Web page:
In a recent post for the IPG Emerging Media LAB, I delved into the future of book publishing and how social media advancements through devices like the iPhone 3G S and the Kindle could advance the glory of reading into the digital realm. Check out the IPG LAB post here!
With the launch of the new Kindle 3.0, Amazon is moving the wireless book industry forward with a larger and more comfortable screen. But, there is a problem here. With the possibility of the Kindle really taking off in the near future, what does this mean for the book cover industry?
One of my favorite things to do on the subway in New York is see what other random people are reading. I like to compare people’s shoes with their books and see if the girl in stilettos has an eye for Truman Capote or if the man in the suit and tie is consumed with Hunter S. Thompson. If the Kindle really takes off in the way that Amazon would like, scanning the subway for interesting people and literature would loose it’s most important feature – book covers.
The Kindle is plain. In fact, it doesn’t even look like a book at all. It’s more like an over-sized piece of plastic. What will this do for those random moments when we can peak into peoples lives through a glance at the back of their reading materials? Of course this is all easily done online with sites like Good Reads, but through a computer and on website it all feels a little less personal and edgy.
What will happen when we can’t see what anyone else is reading?
Life will go on, but hopefully someone will think of a way to make book covers display on the back of a Kindle – that would be cool!
The next step in social media transportation looks to be Tweeting transportation. In a recent episode from the BBC’s Digital Plant I learned about the IBM Hursley campus bus – that Tweets! This bus, that’s used at the largest software development lab in Europe, will send out Tweets regrding real-time stop locations so people know exactly when and where the bus is coming. This “smart bus” sends information on its location and number of passengers back to a server that integrates this service with Twitter and various other applications for people using the system. By tracking the number of people on the bus, it can also determine how much carbon is being saved by its passengers.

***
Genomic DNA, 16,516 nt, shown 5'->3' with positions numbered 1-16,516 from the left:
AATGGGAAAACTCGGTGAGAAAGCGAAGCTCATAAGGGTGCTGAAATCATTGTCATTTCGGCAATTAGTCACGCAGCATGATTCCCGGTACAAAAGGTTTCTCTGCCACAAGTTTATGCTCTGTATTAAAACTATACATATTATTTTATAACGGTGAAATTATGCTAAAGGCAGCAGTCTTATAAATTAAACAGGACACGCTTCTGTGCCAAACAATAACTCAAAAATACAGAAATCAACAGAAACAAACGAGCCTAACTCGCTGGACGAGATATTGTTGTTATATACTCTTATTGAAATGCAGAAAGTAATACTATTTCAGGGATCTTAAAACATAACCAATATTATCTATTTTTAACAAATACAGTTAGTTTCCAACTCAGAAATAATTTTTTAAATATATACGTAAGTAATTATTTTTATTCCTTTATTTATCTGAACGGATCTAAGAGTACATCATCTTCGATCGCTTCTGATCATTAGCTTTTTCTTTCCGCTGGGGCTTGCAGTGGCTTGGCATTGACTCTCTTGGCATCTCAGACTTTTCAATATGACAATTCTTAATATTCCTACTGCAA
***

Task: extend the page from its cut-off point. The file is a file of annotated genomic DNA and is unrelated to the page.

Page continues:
While this technology isn’t used in many places, I think it would be the coolest way for Los Angeles to hype-up it’s much criticized transit system in a cheap n’ chic way.
Just like the popular food truck Kogi, that Tweets its food stops to crowds of followers willing to drive across town for a Tweet taco, so too could the LA bus system. While the buses don’t have food to offer, they do have a more effective time schedule to share and ways to save the planet – and for LAers on the go – that is completely worth it!
Last Thursday Time Warner Cable announced that it has temporarily halted plans to increasee the cable costs for their heaviest Internet consumers.
Their plan was to introduce a tiered payment system where those who consumed around 20 videos a month or 100 gigabytes, would pay $150 monthly bill.
Luckily there was a loud outcry in the community and public officials against this price increase – an increase that some claim to be a simple power play. While Time Warner Cable insists that this price increase is strictly to cover upkeep costs for wiring etc., others argue that with new technological advancements in the “Internet Provider Arena” like Docsis3, cost are actually dropping.
So why is Time Warner Cable looking to charge more? Because they can.
Unfortunately this may only be the tip of the iceberg in what could turn out to be quite the battle. With major player like – the government – Time Warner Cable – and Comcast, major price wars will probably be a thing of the future.
One interesting point brought up in the recent NY Times story about this, is that one reason Time Warner Cable is interested in raising pricing for those consuming large quantities of online video, is to hinder the consumption of online video – so not to deflate the consumption of cable television.
There are many slices of this Internet pie to be dissected – this is simply one issue of many in the cost battle of cable providers.